Benjamin Hannam, 22, has become the first UK police officer to be convicted of terrorism offences – namely membership of the proscribed far-right terrorist organisation National Action. But what social and psychological factors link Hannam’s recruitment first to a far-right terrorist group, and then the police?
I have previously written about the influence of existing social bonds on an individual’s participation in terrorist activity — including how those with friends or family already involved in a group or movement are more susceptible to becoming involved themselves.
However, the reverse of this process is also commonly observed; whereby an individual’s need for identity, meaning and belonging directly influences their participation in terrorist activity or pursuit of group membership.
This describes how individuals disconnected from relationships or other support structures become “easy prey” for a group that “offers” friendship and security — grateful for involvement and desperate for acceptance, the person becomes increasingly susceptible to new ideas and actions.
Hannam’s own account of his involvement with National Action clearly evidences his pursuit of identity, in which he recalls first being attracted to the “look and aesthetic of fascism".
Clothing – whether Nazi uniform or contemporary far-right “hate clothing” – often appeals to those with a weak or insecure sense of personal identity. This same process is likely to have influenced Hannam’s subsequent pursuit of police employment: being attracted by the uniform and the sense of collective identity it provides.
Hannam’s pursuit of meaning is also evidenced as a reason for his terrorist involvement. He said: “The long term [reason] was the social isolation and the short term thing was 4chan … I didn’t just want to sit at home playing video games all day, I felt so lonely.” This process is better understood by the application of the “quest for significance” theory, which states that the need for personal significance (the desire to matter, to “be someone”, and to have meaning in one’s life) often influences an individual’s decision to become involved in terrorism.
It is entirely plausible that Hannam was attracted to police employment for the same reasons — seeking meaning in work described by police recruitment material as playing a vital role and making a real difference.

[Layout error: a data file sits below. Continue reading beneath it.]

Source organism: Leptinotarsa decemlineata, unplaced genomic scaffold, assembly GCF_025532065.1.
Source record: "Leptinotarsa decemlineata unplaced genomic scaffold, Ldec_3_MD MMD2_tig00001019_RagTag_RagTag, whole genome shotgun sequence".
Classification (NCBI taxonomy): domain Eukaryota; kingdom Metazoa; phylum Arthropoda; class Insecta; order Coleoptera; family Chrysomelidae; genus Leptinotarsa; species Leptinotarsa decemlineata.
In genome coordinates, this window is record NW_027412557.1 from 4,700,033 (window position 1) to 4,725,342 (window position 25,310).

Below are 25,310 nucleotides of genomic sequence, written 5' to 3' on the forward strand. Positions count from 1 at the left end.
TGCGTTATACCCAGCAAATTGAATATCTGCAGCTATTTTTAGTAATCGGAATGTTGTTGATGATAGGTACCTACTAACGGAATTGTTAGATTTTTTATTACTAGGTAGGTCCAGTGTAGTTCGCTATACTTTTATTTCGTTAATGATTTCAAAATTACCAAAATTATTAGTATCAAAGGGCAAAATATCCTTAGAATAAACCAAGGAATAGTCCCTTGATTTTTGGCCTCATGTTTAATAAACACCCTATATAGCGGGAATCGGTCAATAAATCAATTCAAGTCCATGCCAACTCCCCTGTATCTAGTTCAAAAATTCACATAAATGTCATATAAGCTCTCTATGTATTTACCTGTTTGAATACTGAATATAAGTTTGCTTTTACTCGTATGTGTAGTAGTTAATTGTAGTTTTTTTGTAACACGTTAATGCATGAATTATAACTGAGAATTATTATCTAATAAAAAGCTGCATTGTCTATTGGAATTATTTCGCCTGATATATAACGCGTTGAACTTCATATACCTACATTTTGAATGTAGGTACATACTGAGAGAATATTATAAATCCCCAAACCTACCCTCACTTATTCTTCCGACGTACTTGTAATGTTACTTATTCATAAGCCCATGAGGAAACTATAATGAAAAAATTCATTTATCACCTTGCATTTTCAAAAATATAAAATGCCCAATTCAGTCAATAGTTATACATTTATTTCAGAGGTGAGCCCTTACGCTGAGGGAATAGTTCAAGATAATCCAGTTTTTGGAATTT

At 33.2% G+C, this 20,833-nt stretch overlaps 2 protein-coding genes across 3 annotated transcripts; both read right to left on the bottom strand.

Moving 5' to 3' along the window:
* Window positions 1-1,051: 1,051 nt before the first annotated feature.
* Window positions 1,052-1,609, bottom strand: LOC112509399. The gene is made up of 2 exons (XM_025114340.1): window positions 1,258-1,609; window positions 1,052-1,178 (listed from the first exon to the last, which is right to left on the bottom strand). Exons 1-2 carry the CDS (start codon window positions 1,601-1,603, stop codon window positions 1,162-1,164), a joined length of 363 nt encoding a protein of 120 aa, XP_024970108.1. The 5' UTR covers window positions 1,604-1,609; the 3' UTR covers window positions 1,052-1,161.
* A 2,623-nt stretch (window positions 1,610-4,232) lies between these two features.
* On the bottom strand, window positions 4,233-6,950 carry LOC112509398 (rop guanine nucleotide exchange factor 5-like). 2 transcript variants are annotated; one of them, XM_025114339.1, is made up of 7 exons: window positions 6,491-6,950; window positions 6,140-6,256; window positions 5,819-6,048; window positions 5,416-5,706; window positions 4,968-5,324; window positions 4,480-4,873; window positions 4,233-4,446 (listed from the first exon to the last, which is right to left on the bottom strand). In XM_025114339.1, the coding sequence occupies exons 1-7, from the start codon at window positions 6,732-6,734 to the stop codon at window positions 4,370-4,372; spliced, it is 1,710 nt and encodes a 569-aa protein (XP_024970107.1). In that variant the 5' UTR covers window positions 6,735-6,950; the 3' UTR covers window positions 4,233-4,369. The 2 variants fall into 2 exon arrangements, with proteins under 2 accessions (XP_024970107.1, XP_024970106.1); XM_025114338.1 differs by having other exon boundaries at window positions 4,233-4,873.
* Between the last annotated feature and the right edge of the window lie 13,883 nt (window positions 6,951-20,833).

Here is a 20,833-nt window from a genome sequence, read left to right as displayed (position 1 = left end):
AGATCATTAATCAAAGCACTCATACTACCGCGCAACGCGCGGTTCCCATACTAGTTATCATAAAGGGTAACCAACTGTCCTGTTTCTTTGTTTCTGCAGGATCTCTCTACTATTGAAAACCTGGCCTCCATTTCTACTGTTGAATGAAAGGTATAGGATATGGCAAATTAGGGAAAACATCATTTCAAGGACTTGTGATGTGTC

Finally, evidencing his pursuit of belonging, Hannam declared: “At the time I was struggling to meet friends, my interests were always vastly different from everyone else’s”. Dissatisfaction or disillusionment with current status can make an individual more receptive to new influences — and, when combined with the perceived social benefits of being accepted into a group — the susceptibility to becoming involved in terrorism increases significantly. The way police recruitment materials identify successful recruits as members of the “police family” likely appealed greatly to Hannam’s desire to belong.
However, the reasons why extremists may choose to join the police extends beyond the pursuit of identity, meaning and belonging.
Hannam is believed to have remained an active member of National Action until at least three months after submitting his police application — making it unlikely that his decision to join the police represented either the cessation of National Action activity (disengagement), or the disavowal of his extremist beliefs (deradicalisation).
This, combined with the emergence of information suggesting his role in the group included recruitment activities, heightens fears that his motives for joining the police may have been to embed himself as a far-right terrorist recruiter, where he could access sensitive information and potentially even weaponry.
The Hannam case comes little over two years after a Swastika was found scrawled on a wall in a secure area of a London police station. The individual responsible was never identified and is therefore assumed to remain at large within police ranks. Taken together, these cases raise legitimate concerns both of the presence of a wider far-right problem within policing, and that of a credible insider threat.
This issue is not exclusive to policing. In November 2018, British army Lance Corporal Mikko Vehvilainen , 33, was jailed after using his position as an army trainer to recruit fellow soldiers, also for the proscribed far-right terrorist group, National Action. Disturbingly, messages between Vehvilainen and his co-defendant claim that his army camp contained a number of other soldiers who either shared his neo-Nazi ideology, or who were sympathetic to his beliefs.
Though it would be disingenuous to suggest the presence of a systemic far-right “problem” within UK police or military institutions – their infiltration will undoubtedly remain a key strategic objective of extremists and terrorist groups of all stripes.
However, there is hope for rooting out those extreme-of-mind or with malintent during vetting procedures. Whether a product of ego, territoriality, or internet-culture muscle-memory; extremists often feel compelled to document their “journey” online — as the Hannam case illustrates.
And, like a modern-day Hansel and Gretel (whose forest is now the internet) extremists will always drop breadcrumbs. The authorities must follow the breadcrumbs.
Matt Dryden is an independent analyst on radicalisation and terrorism, and a former PREVENT officer and police investigator
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